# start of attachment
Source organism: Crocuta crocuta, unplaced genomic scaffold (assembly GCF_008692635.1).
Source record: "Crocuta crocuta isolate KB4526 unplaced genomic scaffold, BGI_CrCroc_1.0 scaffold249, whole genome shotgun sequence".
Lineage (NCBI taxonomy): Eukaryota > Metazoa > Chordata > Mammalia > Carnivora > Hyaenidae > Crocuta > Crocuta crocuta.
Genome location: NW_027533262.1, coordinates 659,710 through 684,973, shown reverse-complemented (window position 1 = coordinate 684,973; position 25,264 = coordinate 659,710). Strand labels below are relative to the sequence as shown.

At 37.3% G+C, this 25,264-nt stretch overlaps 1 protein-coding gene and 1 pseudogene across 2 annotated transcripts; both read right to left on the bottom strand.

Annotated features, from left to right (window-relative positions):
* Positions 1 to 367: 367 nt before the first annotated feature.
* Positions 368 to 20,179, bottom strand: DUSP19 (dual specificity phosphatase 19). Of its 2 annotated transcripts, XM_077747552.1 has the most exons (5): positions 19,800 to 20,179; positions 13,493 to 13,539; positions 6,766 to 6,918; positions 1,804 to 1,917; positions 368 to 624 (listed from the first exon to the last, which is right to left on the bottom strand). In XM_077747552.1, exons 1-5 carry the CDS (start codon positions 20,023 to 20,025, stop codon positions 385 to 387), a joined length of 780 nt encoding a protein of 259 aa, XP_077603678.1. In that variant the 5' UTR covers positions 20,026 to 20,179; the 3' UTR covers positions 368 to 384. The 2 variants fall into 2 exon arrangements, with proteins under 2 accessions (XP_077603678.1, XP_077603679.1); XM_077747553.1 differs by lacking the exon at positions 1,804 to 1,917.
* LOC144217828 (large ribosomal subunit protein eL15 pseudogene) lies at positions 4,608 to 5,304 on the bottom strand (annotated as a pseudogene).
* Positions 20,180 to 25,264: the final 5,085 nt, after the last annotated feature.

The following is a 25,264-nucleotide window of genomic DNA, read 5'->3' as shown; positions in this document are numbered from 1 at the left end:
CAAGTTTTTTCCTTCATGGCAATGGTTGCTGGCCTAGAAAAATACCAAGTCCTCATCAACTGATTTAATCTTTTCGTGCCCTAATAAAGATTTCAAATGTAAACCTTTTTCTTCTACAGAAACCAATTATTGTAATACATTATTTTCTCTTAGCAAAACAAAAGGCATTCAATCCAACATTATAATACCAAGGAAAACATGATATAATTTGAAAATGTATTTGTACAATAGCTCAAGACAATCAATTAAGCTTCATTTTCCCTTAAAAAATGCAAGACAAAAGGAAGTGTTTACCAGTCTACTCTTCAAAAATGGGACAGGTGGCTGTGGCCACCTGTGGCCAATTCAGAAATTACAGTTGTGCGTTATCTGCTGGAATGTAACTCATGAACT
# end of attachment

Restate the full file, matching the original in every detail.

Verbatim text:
Source organism: Crocuta crocuta, unplaced genomic scaffold (assembly GCF_008692635.1).
Source record: "Crocuta crocuta isolate KB4526 unplaced genomic scaffold, BGI_CrCroc_1.0 scaffold249, whole genome shotgun sequence".
Lineage (NCBI taxonomy): Eukaryota > Metazoa > Chordata > Mammalia > Carnivora > Hyaenidae > Crocuta > Crocuta crocuta.
Genome location: NW_027533262.1, coordinates 659,710 through 684,973, shown reverse-complemented (window position 1 = coordinate 684,973; position 25,264 = coordinate 659,710). Strand labels below are relative to the sequence as shown.

At 37.3% G+C, this 25,264-nt stretch overlaps 1 protein-coding gene and 1 pseudogene across 2 annotated transcripts; both read right to left on the bottom strand.

Annotated features, from left to right (window-relative positions):
* Positions 1 to 367: 367 nt before the first annotated feature.
* Positions 368 to 20,179, bottom strand: DUSP19 (dual specificity phosphatase 19). Of its 2 annotated transcripts, XM_077747552.1 has the most exons (5): positions 19,800 to 20,179; positions 13,493 to 13,539; positions 6,766 to 6,918; positions 1,804 to 1,917; positions 368 to 624 (listed from the first exon to the last, which is right to left on the bottom strand). In XM_077747552.1, exons 1-5 carry the CDS (start codon positions 20,023 to 20,025, stop codon positions 385 to 387), a joined length of 780 nt encoding a protein of 259 aa, XP_077603678.1. In that variant the 5' UTR covers positions 20,026 to 20,179; the 3' UTR covers positions 368 to 384. The 2 variants fall into 2 exon arrangements, with proteins under 2 accessions (XP_077603678.1, XP_077603679.1); XM_077747553.1 differs by lacking the exon at positions 1,804 to 1,917.
* LOC144217828 (large ribosomal subunit protein eL15 pseudogene) lies at positions 4,608 to 5,304 on the bottom strand (annotated as a pseudogene).
* Positions 20,180 to 25,264: the final 5,085 nt, after the last annotated feature.

The following is a 25,264-nucleotide window of genomic DNA, read 5'->3' as shown; positions in this document are numbered from 1 at the left end:
CAAGTTTTTTCCTTCATGGCAATGGTTGCTGGCCTAGAAAAATACCAAGTCCTCATCAACTGATTTAATCTTTTCGTGCCCTAATAAAGATTTCAAATGTAAACCTTTTTCTTCTACAGAAACCAATTATTGTAATACATTATTTTCTCTTAGCAAAACAAAAGGCATTCAATCCAACATTATAATACCAAGGAAAACATGATATAATTTGAAAATGTATTTGTACAATAGCTCAAGACAATCAATTAAGCTTCATTTTCCCTTAAAAAATGCAAGACAAAAGGAAGTGTTTACCAGTCTACTCTTCAAAAATGGGACAGGTGGCTGTGGCCACCTGTGGCCAATTCAGAAATTACAGTTGTGCGTTATCTGCTGGAATGTAACTCATGAACT